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c. 1857; 1990s, 2015 restored. 3498 MS 1 S

This big two-story brick house with its full-height pedimented portico and lavish display of Greek Revival and Italianate motifs epitomizes the marriage of styles favored by prosperous southerners in the 1850s. William W. Worthington was one of four brothers who came down the Mississippi River from Kentucky in the 1820s and made his fortune in cotton. By 1855 he owned eighty slaves, and his land extended across the river into the Arkansas Delta. He expressed his status in the house he built near his brother Samuel’s Wayside plantation (not extant). A flurry of ornate sawnwork adds Italianate flair to the cubical main block, notably curved brackets that form capitals on the box columns and enrich the entablature. A long two-story rear ell housed a dining room, kitchen, butler’s pantry, service stair, and servants’ quarters, with all rooms opening onto an impressive L-shaped two-tiered rear porch. The center-hall plan features extensive and elaborate plaster-work, a grand staircase, fourteen-foot ceilings, and double parlors. A brick smokehouse remains at the rear. After a period as a hunting lodge, the house was restored as a private residence in the 1990s and as an event venue in 2015.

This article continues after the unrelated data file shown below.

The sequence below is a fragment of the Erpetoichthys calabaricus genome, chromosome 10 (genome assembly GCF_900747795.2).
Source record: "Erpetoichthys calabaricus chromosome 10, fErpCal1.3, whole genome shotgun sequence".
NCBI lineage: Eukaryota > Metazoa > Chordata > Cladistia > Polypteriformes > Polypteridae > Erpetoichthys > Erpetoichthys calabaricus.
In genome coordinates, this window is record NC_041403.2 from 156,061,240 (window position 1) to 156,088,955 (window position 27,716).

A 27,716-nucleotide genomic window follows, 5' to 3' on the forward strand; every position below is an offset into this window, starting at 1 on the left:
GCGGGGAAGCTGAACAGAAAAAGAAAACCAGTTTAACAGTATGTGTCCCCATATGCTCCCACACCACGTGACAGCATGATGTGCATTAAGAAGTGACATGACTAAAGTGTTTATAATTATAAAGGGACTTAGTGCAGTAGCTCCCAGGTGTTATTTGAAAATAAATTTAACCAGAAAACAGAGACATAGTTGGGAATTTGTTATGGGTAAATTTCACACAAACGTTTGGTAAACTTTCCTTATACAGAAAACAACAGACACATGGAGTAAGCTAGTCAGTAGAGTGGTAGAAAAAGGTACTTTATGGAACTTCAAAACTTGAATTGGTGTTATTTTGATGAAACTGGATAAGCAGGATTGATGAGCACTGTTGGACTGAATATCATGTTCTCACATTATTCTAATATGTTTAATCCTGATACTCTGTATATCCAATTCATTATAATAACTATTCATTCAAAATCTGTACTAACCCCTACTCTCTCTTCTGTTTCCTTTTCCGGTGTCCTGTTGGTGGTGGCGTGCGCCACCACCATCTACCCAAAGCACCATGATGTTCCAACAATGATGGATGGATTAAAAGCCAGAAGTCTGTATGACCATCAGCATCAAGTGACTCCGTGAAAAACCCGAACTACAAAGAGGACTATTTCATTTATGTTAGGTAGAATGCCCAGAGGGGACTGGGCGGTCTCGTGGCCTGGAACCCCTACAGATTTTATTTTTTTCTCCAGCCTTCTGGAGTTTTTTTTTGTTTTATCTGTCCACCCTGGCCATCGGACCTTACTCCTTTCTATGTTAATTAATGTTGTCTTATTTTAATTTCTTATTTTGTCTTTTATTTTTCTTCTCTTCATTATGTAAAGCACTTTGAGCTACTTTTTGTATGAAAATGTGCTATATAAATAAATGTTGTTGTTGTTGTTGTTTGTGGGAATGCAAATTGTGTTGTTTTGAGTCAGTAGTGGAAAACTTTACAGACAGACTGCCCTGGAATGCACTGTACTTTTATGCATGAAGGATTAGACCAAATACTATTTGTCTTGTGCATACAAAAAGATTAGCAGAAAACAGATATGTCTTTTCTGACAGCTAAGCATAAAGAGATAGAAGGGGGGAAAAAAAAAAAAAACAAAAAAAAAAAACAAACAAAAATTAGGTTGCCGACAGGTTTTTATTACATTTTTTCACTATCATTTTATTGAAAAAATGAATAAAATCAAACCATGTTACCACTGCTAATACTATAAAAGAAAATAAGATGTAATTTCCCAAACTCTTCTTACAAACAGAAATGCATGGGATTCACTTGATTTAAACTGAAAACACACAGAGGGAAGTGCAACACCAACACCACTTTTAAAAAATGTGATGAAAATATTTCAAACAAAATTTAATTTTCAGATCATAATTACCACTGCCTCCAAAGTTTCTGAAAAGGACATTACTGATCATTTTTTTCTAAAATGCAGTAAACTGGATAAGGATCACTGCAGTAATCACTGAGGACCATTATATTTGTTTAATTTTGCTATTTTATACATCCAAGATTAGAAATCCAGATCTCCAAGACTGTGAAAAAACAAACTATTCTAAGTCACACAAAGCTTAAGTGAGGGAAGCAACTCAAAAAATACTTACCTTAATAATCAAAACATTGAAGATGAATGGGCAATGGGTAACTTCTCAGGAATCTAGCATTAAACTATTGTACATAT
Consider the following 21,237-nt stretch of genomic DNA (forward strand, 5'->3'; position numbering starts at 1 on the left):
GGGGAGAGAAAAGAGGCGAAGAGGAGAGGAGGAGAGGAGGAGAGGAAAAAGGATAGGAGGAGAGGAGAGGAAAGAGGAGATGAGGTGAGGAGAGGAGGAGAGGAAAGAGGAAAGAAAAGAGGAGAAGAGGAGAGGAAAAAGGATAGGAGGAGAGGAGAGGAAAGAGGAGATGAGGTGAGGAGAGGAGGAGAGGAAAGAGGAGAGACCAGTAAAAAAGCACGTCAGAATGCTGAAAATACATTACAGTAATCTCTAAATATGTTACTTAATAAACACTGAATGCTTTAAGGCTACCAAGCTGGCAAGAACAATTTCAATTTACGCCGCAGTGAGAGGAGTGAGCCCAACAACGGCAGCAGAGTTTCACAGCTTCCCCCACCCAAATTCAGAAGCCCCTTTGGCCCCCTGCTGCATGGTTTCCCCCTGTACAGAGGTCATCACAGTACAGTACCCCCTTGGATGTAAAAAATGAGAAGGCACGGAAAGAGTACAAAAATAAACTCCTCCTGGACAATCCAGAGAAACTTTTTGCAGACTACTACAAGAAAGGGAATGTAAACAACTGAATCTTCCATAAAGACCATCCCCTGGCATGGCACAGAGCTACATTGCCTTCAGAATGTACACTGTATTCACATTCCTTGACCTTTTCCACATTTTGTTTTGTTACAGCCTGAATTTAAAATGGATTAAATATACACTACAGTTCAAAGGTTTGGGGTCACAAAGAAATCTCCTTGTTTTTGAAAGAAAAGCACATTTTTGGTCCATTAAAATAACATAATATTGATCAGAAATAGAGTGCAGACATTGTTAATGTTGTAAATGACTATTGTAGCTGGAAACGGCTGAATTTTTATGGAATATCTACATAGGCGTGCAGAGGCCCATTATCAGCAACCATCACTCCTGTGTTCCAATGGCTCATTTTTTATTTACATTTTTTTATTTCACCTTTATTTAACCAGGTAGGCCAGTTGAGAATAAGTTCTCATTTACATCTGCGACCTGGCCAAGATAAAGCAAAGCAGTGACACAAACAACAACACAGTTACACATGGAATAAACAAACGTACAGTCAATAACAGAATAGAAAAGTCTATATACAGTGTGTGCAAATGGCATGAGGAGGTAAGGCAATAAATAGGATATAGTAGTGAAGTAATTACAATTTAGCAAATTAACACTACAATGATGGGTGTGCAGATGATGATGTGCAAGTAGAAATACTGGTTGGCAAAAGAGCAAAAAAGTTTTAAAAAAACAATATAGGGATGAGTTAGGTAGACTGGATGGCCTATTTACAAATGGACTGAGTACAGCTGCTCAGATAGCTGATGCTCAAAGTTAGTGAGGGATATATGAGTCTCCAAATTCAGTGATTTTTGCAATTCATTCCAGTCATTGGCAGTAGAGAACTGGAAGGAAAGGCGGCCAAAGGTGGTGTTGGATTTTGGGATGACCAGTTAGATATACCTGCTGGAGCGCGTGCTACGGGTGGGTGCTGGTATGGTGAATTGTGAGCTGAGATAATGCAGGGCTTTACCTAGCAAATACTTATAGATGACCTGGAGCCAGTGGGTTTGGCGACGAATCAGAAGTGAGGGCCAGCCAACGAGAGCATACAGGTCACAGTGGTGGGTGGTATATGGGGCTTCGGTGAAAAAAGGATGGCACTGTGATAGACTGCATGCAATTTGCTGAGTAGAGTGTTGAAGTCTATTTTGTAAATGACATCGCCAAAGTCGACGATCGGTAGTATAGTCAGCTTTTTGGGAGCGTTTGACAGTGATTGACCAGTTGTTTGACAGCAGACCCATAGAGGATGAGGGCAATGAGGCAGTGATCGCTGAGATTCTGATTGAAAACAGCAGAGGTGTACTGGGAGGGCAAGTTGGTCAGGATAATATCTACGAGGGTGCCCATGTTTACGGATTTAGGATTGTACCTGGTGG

Writing Credits

Jennifer V.O. Baughn and Michael W. Fazio with Mary Warren Miller


What's Nearby


Jennifer V.O. Baughn and Michael W. Fazio with Mary Warren Miller, "BELMONT", [Greenville, Mississippi], SAH Archipedia, eds. Gabrielle Esperdy and Karen Kingsley, Charlottesville: UVaP, 2012—,

Print Source

Buildings of Mississippi, Jennifer V. O. Baughn and Michael W. Fazio. With Mary Warren Miller. Charlottesville: University of Virginia Press, 2021, 102-102.

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